Males, in particular, have a higher risk of high blood pressure if they have obstructive sleep apnea that goes unaddressed.
A new report shows children who suffer from persistent obstructive sleep apnea (OSA) are nearly three times as likely to experience elevated blood pressure as teenagers.
Corresponding author Julio Fernandez-Mendoza, Ph.D., of the Penn State University College of Medicine, told Managed Healthcare Executive® that OSA has typically been studied in children with regard to its links to issues like attention deficits, hyperactivity and sleepiness. However, he said cross-sectional studies have also suggested that children with OSA have higher rates of high blood pressure or other cardiovascular issues. Some children with OSA also are obese, which is also a risk factor for cardiovascular disease, he noted.
“With all this in mind, there was a need to examine whether indeed having OSA as a child was related to having elevated blood pressure, but not in a cross-sectional manner,” he said. Instead, Fernandez-Mendoza looked at child as they transitioned to adolescence.
In the new report, Fernandez-Mendoza and colleagues tracked 421 children from the Penn State Child Cohort. The children were enrolled between 2000 and 2005, when they were between the ages of 5 and 12. The follow-up period was 2010 and 2013, by which point the enrollees were between the ages of 12 and 23 years old, with an average age of 16.5 at follow-up. A slight majority (53.9%) were male, and nearly one-quarter (21.9%) were racial or ethnic minorities.
Children who had persistent apnea-hypopnea index scores of 2 or more since childhood had a higher risk of adolescent elevated blood pressure. Apnea is a complete pause in breathing and hypopnea, a period of shallow breathing.
However, children who had a nonpersistent apnea-hypopnea index of 2 or more did not have a higher risk. As one might expect, the higher the patient’s apnea-hypopnea score, the higher the risk of elevated blood pressure, the investigators found, with the highest risk among patients with apnea-hypopnea index scores of 5 or more.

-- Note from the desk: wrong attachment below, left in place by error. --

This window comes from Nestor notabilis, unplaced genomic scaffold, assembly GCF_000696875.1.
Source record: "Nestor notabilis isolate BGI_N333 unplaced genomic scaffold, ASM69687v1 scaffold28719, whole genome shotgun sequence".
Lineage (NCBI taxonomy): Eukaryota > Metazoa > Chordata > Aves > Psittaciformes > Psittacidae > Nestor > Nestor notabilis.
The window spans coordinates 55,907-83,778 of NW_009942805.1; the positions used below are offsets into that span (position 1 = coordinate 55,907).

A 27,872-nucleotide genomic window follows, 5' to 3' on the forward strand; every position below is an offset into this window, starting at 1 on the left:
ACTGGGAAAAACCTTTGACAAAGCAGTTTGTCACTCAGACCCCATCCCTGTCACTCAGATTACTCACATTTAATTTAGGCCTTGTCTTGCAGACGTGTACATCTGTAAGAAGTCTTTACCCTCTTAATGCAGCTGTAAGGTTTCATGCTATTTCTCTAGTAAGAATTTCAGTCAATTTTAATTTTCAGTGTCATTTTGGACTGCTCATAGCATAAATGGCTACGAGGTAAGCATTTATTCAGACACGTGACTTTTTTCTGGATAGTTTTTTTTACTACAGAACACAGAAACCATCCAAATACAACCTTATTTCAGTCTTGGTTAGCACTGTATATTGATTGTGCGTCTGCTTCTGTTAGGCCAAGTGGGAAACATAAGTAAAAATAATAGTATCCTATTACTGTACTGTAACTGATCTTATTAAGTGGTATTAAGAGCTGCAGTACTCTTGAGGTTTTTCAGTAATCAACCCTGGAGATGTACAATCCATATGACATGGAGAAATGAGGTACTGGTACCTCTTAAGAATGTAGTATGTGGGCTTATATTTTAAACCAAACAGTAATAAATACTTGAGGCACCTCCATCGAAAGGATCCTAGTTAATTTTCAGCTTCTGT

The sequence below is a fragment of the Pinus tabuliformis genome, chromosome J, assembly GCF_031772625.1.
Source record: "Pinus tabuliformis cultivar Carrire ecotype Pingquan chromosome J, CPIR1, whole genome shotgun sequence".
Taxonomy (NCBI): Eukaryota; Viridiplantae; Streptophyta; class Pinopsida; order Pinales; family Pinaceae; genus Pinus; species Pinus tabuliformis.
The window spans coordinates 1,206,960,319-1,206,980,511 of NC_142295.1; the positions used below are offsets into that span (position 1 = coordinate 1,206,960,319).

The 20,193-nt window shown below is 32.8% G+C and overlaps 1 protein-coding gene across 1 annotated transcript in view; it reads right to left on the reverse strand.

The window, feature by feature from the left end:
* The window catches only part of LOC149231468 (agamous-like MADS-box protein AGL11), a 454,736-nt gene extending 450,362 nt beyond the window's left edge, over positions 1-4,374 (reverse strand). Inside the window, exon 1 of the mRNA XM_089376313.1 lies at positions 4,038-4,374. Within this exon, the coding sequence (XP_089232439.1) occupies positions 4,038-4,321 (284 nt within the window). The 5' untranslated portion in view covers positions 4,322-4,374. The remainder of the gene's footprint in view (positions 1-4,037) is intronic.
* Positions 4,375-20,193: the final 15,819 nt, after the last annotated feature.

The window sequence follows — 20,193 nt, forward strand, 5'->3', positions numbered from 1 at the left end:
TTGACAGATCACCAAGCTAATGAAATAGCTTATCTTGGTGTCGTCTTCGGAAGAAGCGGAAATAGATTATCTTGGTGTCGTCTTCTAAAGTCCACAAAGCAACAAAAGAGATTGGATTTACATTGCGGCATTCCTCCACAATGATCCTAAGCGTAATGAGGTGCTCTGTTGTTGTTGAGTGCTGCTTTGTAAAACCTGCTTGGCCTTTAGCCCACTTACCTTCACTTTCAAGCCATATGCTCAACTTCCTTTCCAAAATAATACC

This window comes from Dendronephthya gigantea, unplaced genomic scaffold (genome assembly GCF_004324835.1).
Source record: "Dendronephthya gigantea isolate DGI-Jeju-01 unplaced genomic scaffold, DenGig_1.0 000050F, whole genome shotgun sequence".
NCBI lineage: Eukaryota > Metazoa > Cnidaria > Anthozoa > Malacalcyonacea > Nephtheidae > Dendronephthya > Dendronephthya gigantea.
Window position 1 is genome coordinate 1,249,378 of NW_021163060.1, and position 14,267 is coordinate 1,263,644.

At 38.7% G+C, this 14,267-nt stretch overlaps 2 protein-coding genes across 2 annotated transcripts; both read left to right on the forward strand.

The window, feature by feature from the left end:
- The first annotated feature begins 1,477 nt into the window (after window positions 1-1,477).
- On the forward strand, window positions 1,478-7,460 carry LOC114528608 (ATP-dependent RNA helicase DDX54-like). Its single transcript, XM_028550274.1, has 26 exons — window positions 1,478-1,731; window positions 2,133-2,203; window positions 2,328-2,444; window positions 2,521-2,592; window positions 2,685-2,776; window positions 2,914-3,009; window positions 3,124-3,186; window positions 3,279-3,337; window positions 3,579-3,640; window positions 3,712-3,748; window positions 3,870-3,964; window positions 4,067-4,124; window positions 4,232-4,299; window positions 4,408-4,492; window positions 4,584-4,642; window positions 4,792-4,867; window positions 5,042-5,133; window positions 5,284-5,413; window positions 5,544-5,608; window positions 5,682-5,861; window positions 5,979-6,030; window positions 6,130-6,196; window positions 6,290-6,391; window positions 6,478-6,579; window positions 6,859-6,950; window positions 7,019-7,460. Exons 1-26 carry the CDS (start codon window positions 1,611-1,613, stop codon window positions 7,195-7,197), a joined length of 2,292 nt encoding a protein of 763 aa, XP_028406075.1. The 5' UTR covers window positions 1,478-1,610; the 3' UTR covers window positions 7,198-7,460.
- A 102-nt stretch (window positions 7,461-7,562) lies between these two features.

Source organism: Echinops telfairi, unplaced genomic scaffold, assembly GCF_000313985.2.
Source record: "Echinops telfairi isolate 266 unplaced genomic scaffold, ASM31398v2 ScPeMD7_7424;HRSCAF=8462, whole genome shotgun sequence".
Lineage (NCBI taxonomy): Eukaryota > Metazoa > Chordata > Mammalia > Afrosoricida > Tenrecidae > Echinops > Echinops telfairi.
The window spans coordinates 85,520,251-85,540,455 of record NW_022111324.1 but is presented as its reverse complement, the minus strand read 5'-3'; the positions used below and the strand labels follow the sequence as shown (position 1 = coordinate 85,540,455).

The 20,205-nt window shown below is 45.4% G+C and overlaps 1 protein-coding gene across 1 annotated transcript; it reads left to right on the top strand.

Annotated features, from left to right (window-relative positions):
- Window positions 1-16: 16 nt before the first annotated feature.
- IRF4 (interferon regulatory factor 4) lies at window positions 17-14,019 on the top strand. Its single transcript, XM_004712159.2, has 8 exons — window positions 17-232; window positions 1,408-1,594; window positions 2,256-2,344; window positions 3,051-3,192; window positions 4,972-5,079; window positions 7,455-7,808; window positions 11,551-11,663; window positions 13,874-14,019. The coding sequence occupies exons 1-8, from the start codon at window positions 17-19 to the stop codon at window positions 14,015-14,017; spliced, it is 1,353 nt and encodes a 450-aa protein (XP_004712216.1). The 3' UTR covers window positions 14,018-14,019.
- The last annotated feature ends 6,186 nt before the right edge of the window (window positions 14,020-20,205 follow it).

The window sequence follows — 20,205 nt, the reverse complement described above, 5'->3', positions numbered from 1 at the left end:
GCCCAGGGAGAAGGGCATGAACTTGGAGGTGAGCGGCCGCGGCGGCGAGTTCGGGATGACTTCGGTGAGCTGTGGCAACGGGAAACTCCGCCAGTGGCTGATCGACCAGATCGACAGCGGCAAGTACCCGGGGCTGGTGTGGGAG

Fernandez-Mendoza and colleagues found the risk was significantly greater among males than females. Males and females have nearly equal risk of OSA as children, he noted, but boys tend to have a greater risk of OSA once they become teenagers.
“Previous evidence has suggested that hormonal and metabolic factors explain the greater cardiovascular resilience observed in females, who despite persisting with OSA do not show increased risk of hypertension in adolescence,” he said.
Fernandez-Mendoza said one likely factor in both OSA and hypertension in this age group is visceral adiposity. But he said the causal relationships involved are likely more complex than mere binary relationships between obesity and OSA and obesity and elevated blood pressure.
“Our data indicate that in adolescents, when metabolic factors are playing a significant role, visceral adiposity is tightly linked to the presence of OSA,” he said. “However, OSA itself appears to further contribute to increased blood pressure. We can say that, once persistent, OSA becomes part of a cardiometabolic vicious cycle, where chronic low-grade inflammation also plays a key role, as shown by ours and others’ previous studies.”
All of this underscores the need for multidimensional and multifactorial interventions at a young age, he said, targeting OSA, blood pressure, and body weight.